Mrs. Henrietta A. Quine has lived in her home at Fifth and Front streets for the last forty-five years, but for some time she has not occupied the entire house. She has retired to the upper floor, taking with her beautiful old pieces of furniture which have been in the house for over half a century. This house in common with most of the stone houses has a big entrance hall of colonial design and a winding stairway.
In the old Holcomb home, where the Holcomb family has lived for the last forty-eight years, lives Mrs. Mary Holcomb. This house differs somewhat form the others, being Gothic in architecture. The doorway, however, is colonial like the rest and so is the interior. This is the best preserved of any of the houses. In its wide entrance hall is an old-time hatrack seventy-five years old. Opening form the hall is the living room with the enormous fireplace surmounted by a wide mantel with cupboards set in the walls above it. The walls of these old stone houses are thirteen inches thick and the windows are set in with wide window seats. The interior finishing of the Holcomb house is of hard pine and the beautiful graining done more than fifty years ago by Mr. Van Houten is as good as when it was first completed. In the big parlor is a large old table make entirely by hand and seventy-five years old. Another cherished piece of furniture is a full length, gilt framed mirror brought form New York seventy years ago by Mrs. Holcomb’s father. In the corner of the room is an old fashioned “what-not” filled with china, a thing no longer manufactured and long since passed out of general use. Here also are two leather covered ottomans, things which have not been heard of in modern homes for more than twenty-five years. Then there is the enormous square piano made to order for the Holcomb family.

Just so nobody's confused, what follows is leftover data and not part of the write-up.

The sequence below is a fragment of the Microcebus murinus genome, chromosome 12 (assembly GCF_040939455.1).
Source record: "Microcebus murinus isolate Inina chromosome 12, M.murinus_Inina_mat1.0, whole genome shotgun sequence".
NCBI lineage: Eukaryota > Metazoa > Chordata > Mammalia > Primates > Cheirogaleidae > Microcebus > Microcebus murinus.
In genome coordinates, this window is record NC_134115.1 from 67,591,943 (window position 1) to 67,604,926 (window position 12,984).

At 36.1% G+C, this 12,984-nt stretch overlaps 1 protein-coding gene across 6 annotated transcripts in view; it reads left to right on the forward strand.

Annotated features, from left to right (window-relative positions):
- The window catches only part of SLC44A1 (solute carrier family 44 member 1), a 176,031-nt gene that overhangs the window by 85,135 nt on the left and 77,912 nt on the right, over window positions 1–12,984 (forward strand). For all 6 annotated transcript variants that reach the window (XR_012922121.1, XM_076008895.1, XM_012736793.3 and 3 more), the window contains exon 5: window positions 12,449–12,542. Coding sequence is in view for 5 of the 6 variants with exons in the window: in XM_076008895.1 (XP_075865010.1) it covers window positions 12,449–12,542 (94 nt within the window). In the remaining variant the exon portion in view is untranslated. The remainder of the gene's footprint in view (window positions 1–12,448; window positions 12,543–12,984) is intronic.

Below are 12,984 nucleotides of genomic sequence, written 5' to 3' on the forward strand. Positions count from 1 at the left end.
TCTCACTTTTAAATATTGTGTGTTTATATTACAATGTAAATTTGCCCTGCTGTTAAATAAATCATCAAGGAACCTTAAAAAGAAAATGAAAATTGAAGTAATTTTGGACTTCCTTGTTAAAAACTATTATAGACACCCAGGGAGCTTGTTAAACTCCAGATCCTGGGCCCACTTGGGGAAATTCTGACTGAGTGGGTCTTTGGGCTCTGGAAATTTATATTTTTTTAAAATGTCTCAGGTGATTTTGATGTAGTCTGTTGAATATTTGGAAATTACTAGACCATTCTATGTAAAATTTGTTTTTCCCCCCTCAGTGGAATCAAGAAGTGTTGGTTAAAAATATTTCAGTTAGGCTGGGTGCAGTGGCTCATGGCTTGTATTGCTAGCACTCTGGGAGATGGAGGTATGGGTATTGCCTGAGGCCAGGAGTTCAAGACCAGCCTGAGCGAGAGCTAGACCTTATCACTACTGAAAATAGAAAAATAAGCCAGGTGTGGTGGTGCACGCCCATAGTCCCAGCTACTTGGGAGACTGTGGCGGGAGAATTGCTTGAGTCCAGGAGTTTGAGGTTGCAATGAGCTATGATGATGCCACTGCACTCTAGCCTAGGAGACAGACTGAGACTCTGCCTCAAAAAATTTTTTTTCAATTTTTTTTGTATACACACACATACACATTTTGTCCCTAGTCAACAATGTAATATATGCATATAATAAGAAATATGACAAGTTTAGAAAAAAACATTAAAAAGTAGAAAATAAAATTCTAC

Furniture 100 Years Old.
“There is scarcely a piece of furniture in my house that is less than fifty years old,” said Mrs. Holcomb, “and some of the chairs and old bureaus are nearly one hundred years old.” In the parlor is another big fireplace, built in the days when wood was burned with generous carelessness. “In the old days we used to have our wood shipped by the car load from the north,” said Mrs. Holcomb.
The upper floor is as interesting as the lower. Here are big chambers with low ceilings and inclined windows sloping back with the roof and forming deep alcoves where in the old days children played at housekeeping.
With the coming of the factories the original families living in the old houses were driven to more congenial residence districts, but these two women alone, Mrs. Holcomb and Mrs. Quine, loved the old homes and the old associations and have stayed in spite of the factories that press them in. They have shut themselves in with their beautiful old furniture and have shut out the noise and the smoke. It is easy, standing in their old colonial doorways or in the shade of the magnificent cottonwood trees in the Holcomb lawn, to forget the factory buildings and to see instead the winding beauty of the Grand river and the soft green banks and beautiful shade trees of the park which they once thought would grace its banks.